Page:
Tuesday, November 3, 2009

Is Nothing Safe?

I recently (and with no small amount of reluctance) traded in my beloved old Sigg water bottle for a stainless steel version made by Earthlust. Why? Well it turns out that after denying their aluminum bottle liners contained BPA for years, Sigg finally revealed that, in fact, BPA was used in their older bottles. But it's OK, because it didn't leach into the contents. Really! They promised. Well, that wasn't good enough for me so I opted for food grade stainless, a non-toxic material that doesn't require a suspicious lining the way aluminum does.

Then I began worrying about the potential dangers in drinking hot coffee through a plastic lid. The waste generated by so called disposable cups is already appalling enough but who knows what leaches from those cheap plastic lids into my latte? So I made a deal with myself: no more to go coffee unless I have my snazzy BPA-free, leak proof, insulated stainless steel cup along with me. So far so good.

But no. I just read a disturbing report on the blog Civil Eats about BPA in the linings of virtually all food cans, organic or not.
Consumer Reports’ latest tests of canned foods, including soups, juice, tuna, and green beans, have found that almost all of the 19 name-brand foods tested contain measurable levels of Bisphenol A (BPA).
I'm not a huge user of canned food but there are few canned things which are staples in our home: organic tomatoes, coconut milk, beans, and tuna. I can't imagine cooking without some of these things in my pantry. I haven't been able to find much consistent information about which companies use cans containing BPA but someone at the Organic Grace blog has sone lots of research on the subject. Thanks, Organic Grace blog!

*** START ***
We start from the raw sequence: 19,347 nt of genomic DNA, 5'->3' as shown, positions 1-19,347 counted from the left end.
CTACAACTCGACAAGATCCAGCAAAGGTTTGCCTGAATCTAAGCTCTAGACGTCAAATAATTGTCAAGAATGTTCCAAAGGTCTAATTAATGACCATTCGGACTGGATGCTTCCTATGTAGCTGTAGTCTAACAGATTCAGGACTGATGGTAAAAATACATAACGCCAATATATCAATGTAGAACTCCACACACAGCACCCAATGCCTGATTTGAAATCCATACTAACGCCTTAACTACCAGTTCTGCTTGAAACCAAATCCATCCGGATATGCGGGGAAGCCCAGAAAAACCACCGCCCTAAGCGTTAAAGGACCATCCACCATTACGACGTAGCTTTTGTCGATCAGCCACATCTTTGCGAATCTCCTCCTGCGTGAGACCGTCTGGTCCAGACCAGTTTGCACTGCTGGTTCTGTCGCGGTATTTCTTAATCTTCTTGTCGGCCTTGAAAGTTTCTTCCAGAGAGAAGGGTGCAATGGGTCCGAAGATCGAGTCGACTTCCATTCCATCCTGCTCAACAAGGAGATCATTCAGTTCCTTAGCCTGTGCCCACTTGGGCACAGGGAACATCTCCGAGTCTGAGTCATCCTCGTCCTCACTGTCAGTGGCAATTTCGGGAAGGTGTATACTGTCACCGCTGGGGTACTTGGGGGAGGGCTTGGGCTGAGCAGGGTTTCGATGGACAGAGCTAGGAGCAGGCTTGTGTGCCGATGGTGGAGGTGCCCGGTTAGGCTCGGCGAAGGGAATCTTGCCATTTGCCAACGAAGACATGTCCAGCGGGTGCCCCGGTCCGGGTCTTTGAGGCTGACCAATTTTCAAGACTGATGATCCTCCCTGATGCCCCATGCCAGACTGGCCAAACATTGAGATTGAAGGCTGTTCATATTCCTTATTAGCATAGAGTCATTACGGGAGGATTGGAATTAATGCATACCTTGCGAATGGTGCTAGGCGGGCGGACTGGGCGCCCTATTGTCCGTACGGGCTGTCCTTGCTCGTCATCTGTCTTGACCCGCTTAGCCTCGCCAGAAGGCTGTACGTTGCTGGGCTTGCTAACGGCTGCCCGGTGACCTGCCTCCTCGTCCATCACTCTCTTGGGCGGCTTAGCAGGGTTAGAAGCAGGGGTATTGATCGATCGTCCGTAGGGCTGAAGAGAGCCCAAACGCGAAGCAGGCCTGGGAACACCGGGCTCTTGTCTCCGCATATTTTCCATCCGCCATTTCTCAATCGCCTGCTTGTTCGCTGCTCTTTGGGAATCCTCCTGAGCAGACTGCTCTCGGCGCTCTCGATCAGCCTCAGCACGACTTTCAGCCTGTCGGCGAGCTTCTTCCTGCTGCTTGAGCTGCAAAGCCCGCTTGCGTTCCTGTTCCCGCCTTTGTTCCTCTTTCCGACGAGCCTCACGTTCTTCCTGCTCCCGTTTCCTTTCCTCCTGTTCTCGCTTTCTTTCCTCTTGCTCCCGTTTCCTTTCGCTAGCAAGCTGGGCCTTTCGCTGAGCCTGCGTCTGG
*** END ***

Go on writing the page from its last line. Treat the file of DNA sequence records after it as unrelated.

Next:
You'd think this would motivate me to do more canning next summer but even that's not safe as most commonly available home canning lids also contain BPA. What to do?

For years I really thought that my daily exposure to toxics wasn't really a big deal. But after recently reading a truly frightening book entitled The Autoimmune Epidemic , my Pollyanna tendencies are starting to wane. This stuff really does matter because we have no way of knowing which toxic chemical may be the one to tip us into any of over 100 autoimmune diseases. I already live with one which ups my likelihood of developing another. I've learned to live with Graves Disease in the last few years, but that's enough, thanks. I imagine it's only a matter of time until BPA goes the way of DDT and PCBs but how many people have to get sick before that happens?


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1 comment:

Rachel said...

I think the disturbing rise of auto-immune problems among women is crazy. I had no idea until I was diagnosed myself w/Sjogren's about five years ago. I also have fibromyalgia. It's absolutely crazy. My homeopath has several theories about why this is happening and I'm sure that what gets put in the food we eat is a contributor too.